A Technology-Led Climate Change Policy for Canada

Isabel Galiana, Heremy Leonard and Christopher Green, IRPP
As Canada has formally withdrawn from the Kyoto Accord, what can we do to contribute meaningfully to reducing global greenhouse gas (GHG) emissions? Climate policy activists and experts have long argued that adopting emissions-reduction targets and implementing policies to try to meet these targets is the best approach. In this study the authors take a contrarian view. They argue that the policy focus on meeting GHG emissions reduction targets over the past 15 years has been a failure, and that adopting a technology-led policy would be a more effective way for Canada to contribute to global climate change mitigation.

Cities, Clusters & Regions

TACTICS: Where the Cluster Winds are Blowing (in Europe)

Even though cluster policies may be viewed as “mainstream”, there is a constant need to evolve – as the clusters and markets the policies address are in a process of continuous change. And there are a number of areas where cluster policy has evolved – as the trends described in this document will explain. This report concerns the changing concept and use of clusters as a policy tool and describes the current concept of clusters, introduces some key issues for policy, and explains how the cluster tool can be used to address these issues.

Insight: Big Ones Still “Punch Above Their Weight”

Martin Prosperity Institute
Metropolitan areas throughout the United States play a vitally important role in the economic success of the entire country. While this may come as no surprise, the full extent of their individual contribution is less well understood. For example, is it large metropolitan areas that are driving economic gains, or are smaller metros generating larger shares when it comes to GDP? This Insight will take a closer look at the contributions of American metropolitan areas to both the nation’s population and GDP in the year 2010. It will demonstrate that many of America’s largest metros are leading the way in terms of innovation and economic impact. In fact, it finds that the top 25 most highly populated metros generate over half of the nation’s GDP. .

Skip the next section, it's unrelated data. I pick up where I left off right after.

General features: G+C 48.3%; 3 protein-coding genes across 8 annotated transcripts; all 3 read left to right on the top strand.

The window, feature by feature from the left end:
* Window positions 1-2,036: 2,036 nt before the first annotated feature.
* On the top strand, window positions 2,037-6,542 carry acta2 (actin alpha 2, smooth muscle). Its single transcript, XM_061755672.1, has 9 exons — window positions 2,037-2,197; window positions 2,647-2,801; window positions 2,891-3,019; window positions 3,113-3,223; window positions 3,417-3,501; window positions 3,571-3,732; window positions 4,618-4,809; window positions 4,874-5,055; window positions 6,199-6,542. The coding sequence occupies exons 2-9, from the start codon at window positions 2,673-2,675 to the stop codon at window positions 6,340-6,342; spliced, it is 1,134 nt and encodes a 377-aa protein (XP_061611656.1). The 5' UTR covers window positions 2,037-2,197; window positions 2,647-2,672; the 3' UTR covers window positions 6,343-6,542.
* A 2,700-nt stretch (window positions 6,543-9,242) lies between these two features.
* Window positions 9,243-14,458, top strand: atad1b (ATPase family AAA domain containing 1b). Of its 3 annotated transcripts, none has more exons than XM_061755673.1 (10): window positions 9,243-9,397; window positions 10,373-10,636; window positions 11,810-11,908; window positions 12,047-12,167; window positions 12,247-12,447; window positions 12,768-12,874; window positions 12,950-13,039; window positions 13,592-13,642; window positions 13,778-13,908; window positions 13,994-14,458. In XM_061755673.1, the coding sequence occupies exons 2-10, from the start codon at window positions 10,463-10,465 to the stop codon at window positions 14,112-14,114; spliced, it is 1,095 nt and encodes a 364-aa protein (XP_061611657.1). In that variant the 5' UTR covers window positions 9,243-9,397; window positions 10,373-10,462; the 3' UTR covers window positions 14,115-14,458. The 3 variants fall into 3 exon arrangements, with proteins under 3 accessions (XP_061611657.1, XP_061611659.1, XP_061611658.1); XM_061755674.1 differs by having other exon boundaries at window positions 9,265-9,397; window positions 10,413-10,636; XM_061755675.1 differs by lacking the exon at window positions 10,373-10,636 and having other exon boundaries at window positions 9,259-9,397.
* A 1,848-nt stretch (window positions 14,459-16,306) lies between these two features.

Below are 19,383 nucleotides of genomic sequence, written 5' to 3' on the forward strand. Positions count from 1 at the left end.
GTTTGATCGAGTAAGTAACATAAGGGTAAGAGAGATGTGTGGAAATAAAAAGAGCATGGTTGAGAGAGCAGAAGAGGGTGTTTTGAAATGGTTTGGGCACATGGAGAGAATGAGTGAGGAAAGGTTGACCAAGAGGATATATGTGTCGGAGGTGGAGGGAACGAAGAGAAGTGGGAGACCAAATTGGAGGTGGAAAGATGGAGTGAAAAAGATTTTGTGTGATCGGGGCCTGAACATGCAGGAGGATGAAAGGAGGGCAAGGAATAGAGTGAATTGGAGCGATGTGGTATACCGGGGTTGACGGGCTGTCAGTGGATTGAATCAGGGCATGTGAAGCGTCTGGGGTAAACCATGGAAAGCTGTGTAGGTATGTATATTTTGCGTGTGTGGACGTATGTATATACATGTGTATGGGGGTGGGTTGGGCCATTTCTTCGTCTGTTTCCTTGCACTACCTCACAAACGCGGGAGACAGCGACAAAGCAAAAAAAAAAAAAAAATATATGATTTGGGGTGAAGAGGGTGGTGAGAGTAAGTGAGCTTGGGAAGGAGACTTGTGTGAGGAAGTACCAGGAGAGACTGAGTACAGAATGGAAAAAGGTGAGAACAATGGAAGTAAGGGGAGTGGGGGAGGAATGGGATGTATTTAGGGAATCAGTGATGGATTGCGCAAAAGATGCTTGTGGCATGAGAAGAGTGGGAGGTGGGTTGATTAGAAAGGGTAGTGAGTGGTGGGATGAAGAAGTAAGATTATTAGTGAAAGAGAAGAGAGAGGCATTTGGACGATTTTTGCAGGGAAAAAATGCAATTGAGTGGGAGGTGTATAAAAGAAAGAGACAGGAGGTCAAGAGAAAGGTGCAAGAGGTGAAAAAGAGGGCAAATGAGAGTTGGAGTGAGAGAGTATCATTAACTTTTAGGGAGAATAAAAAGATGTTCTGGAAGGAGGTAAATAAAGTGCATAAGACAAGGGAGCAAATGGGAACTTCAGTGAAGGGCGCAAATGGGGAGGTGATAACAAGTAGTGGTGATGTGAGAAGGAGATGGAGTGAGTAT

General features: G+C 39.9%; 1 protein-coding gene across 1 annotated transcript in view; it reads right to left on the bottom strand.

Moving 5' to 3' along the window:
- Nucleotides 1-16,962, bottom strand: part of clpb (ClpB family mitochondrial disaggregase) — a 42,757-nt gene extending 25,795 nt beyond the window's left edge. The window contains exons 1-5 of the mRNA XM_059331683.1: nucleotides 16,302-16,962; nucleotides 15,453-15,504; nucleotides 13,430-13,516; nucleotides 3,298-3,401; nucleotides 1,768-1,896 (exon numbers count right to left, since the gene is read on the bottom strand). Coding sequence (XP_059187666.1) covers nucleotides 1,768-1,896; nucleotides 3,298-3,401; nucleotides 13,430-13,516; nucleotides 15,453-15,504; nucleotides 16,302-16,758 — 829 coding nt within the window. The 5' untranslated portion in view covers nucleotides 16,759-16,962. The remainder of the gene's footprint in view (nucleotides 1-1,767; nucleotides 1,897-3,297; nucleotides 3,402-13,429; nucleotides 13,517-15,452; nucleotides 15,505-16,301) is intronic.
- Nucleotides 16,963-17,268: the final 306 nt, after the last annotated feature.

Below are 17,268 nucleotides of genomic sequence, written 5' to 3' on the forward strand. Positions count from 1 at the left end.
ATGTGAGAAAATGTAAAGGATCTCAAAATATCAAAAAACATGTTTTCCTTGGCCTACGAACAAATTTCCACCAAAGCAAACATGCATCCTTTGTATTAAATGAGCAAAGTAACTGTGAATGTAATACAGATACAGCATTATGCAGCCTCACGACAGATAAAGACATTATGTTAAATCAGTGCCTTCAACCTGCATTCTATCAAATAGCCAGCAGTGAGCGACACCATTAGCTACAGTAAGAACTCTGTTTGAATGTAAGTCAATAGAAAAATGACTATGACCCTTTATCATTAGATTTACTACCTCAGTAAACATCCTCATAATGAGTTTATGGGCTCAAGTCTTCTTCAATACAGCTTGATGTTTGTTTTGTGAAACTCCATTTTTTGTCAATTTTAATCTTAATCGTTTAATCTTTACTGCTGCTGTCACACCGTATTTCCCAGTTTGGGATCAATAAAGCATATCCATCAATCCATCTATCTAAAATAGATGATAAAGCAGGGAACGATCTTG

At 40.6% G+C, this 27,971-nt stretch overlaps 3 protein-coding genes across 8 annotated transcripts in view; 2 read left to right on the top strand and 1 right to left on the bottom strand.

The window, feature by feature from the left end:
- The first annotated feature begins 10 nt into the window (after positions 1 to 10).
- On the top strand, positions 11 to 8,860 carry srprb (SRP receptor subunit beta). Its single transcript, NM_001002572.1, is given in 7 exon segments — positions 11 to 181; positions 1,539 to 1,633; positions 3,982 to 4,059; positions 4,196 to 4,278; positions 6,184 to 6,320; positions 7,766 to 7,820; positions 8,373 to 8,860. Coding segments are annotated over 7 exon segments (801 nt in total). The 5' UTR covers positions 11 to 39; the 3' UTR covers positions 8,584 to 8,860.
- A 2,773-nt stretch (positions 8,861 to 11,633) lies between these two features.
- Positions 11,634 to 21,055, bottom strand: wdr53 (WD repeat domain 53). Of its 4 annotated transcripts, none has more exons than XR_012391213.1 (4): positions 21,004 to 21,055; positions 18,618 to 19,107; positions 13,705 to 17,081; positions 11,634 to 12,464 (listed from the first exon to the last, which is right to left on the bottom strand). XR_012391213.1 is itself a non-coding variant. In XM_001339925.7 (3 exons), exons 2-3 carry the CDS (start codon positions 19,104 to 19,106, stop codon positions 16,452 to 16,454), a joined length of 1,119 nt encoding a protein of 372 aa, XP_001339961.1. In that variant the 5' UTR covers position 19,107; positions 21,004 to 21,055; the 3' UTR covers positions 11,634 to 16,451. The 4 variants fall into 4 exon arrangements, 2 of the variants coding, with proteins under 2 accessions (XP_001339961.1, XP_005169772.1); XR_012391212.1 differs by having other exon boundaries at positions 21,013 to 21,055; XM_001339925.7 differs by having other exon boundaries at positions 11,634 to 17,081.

Ten Steps to Delivering a Successful Metro Export Plan

The Brookings Institution
Many leaders in states, cities, and metropolitan areas across the country are exploring ways to help their firms tap into expanding markets worldwide to grow jobs at home. This brief serves as a how-to-guide for private, non-profit, and government leaders in metro areas who are interested in developing effective action-oriented metropolitan export plans and initiatives customized to theirregion’s unique assets and capacities. It builds on lessons learned from a one-year pilot (2011–2012) where the Metropolitan Policy Program at Brookings collaborated with leaders in four metro areas to develop localized export plans.

OECD Territorial Reviews: The Chicago Tri-State Metropolitan Area

This report, the first of its kind conducted by the OECD in the United States, assesses the region’s capacity to contribute effectively to regional and national economic performance and quality of life. The Review focuses on four thematic policy issues: i) the effectiveness and coordination of workforce development programmes in the Chicago Tri-State metro-region; ii) the metro-region’scapacity for innovation; iii) its role as a major centre for logistics in North America; and (iv) its capacity to encourage green growth over the long term. The review also focuses on the state of region-wide institutional collaboration and offers a vision for effective tri-state region-wide stakeholder engagement.

Statistics & Indicators

The Cluster Scoreboard: Measuring the Performance of Local Business Clusters in the Knowledge Economy

Yama Temouri, OECD
This paper shows the performance of eighty leading innovative local clusters on six measures of enterprise performance: share of new and young firms and growth of employment, turnover, profitability, liquidity ratio and solvency ratio. The data show the performance of clusters before and during the global economic crisis and suggest that clusters doing well in the phase of economic expansion had different characteristics from those that were able to grow in a time of economic slowdown. The data permit comparison of performance among the clusters. In the pre-recession period the two top performing clusters were the Madison Research District and Silicon Valley in the United States, while during the recession the two leading clusters were the Coimbra Biotech cluster in Portugal and Daedoek Science Town in Korea.

Lens or Prism? Patent Citations as a Measure of Knowledge Flows from Public Research

Michael Roach and Wesley M. Cohen, NBER